Let's talk school.
What can we do to ensure the success of the next generation?
An intro. Happy Monday! Around the country, many college students are heading back to school today. I have the honor and privilege of teaching some of those students. I start as an adjunct today at USC’s Annenberg School for Communication and Journalism teaching a class on engaging diverse communities. Any tips or good thoughts my way are appreciated.
Talk to me. As always, feel free to respond to this email, tweet me @adriana_lacy or shoot me an email at firstname.lastname@example.org.
Well, let’s get to it. In honor of back to school, I wanted to share a blog that I wrote about students entering the journalism industry.
A few months ago, I created a Calendly account and shared a link on my social profiles offering advice for any young journalists trying to navigate this industry.
I didn’t think anyone would be interested, but I wanted to offer the service. I got a lot of replies.
I’ve talked to about 25 people in the last two months, ranging from recent college grads, current students and those just entering college.
Here are some of the biggest themes:
🎓 What’s next: Many were either recent graduates or soon-to-be graduates and had no idea about what to do next. A full time job or an internship? Should I move to New York? L.A.? D.C.? So many felt lost about how to navigate the industry before they even entered it.
📝 How to stand out: I looked at a lot of resumes. Many students felt like their advisors and academic departments didn’t prepare them for how to create a resume for a journalism job.
📱 Should I be on social media: More and more young journalists want to know how to effectively use social media, not only to share their work, but to create connections with other journalists and stay involved in industry conversations.
❓ It it worth it: Let’s be frank. The state of media right now is not good. Many asked me if it’s even worth trying to break into this industry and if a career in marketing or public relations is something they should pursue instead.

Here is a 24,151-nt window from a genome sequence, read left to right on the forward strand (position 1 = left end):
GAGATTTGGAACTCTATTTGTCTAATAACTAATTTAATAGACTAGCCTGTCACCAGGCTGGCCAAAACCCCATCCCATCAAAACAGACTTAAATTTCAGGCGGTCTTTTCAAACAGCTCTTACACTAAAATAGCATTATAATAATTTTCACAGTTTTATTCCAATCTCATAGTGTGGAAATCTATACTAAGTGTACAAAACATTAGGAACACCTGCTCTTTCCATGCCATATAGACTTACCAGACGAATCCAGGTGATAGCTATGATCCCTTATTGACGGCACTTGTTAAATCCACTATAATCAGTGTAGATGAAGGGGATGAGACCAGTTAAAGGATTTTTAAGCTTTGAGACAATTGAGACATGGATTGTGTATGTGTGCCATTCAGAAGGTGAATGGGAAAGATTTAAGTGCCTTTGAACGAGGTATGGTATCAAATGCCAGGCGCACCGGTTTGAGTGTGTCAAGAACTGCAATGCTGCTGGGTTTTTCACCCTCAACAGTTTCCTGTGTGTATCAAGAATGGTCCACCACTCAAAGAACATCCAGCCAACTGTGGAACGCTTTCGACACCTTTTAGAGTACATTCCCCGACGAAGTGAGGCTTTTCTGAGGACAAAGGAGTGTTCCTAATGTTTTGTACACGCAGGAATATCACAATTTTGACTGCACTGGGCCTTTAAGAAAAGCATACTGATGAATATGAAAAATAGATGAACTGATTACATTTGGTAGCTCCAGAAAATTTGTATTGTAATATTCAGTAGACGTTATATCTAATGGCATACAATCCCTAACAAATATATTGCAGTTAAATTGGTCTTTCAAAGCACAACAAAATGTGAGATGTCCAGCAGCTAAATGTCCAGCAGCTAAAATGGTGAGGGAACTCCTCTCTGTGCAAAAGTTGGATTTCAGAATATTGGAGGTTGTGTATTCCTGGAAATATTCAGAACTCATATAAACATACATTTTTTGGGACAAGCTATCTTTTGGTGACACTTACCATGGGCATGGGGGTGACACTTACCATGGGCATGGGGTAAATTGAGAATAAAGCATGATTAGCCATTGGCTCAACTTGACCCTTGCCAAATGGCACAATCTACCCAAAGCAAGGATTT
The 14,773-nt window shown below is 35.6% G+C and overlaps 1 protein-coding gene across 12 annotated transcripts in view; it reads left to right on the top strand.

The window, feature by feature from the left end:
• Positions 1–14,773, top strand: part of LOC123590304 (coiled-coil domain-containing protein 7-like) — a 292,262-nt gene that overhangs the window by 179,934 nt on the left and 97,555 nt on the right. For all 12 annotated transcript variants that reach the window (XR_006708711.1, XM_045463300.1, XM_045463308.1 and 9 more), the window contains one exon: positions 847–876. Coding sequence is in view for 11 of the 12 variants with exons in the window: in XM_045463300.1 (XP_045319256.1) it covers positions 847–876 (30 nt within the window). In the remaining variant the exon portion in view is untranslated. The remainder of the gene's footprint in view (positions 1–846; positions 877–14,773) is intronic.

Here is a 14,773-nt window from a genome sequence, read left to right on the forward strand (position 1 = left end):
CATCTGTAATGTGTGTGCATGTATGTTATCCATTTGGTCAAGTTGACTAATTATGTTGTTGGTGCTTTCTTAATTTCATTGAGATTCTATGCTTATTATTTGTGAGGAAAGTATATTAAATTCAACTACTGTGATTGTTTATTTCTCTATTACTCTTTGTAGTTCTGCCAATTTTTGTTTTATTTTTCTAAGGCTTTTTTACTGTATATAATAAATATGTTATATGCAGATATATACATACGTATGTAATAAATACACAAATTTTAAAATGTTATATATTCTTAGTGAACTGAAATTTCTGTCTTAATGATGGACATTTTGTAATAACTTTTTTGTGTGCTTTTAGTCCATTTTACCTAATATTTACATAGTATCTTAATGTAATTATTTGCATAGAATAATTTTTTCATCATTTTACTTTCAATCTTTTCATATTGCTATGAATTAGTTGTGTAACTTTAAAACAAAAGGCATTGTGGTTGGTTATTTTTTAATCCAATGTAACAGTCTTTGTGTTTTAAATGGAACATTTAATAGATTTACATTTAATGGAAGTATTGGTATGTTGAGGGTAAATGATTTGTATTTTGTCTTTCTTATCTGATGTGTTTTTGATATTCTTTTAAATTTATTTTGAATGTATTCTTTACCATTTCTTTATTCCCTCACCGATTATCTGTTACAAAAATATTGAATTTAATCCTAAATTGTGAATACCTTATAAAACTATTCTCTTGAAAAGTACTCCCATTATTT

Students entering this industry are nervous, and often feel unprepared by their journalism programs. Teachers, let’s focus more on “after college” in our lessons and programming. Journalists, let’s try to mentor and sponsor younger journalists as much as we can. They’re the future of our industry, and it’s on us to make sure it’s a bright one.
As I said before: I'm free to talk all things journalism, adulting and more. Click below to add an event to my calendar.
Some media reads. I’ve been thinking a lot about the current media landscape. There’s so much unknown as layoffs continue to happen, newsrooms continue to shrink and the national papers keep getting bigger. These articles highlight some of that:
Three years into nonprofit ownership, The Philadelphia Inquirer is still trying to chart its future
Buyouts, rebranding, good journalism, and a vision still in progress: The Philadelphia Inquirer has had quite a summer. The metro newspaper business is still tough, even without a hedge fund or private equity pulling the strings.
Publishers are changing page templates for shopping content pages
As commerce has grown from a stream of incremental revenue into a lifeline for some media companies, some publishers have begun overhauling the way those pages work.
The Sports News Site Haters Love to Dunk on Keeps Signing Up Subscribers
The Athletic now has more than a half-million readers, but can it turn a profit?
A song for the week
A playlist as we lament the end of summer.
A tweet for the week
A story for the week
Photo Credit: Adam Amengual for The New York Times
Snapchat’s Disappearing Act Leaves Venice Beach Searching for Its Future
Snap changed social media — and Venice, Calif. — for good. What’s next?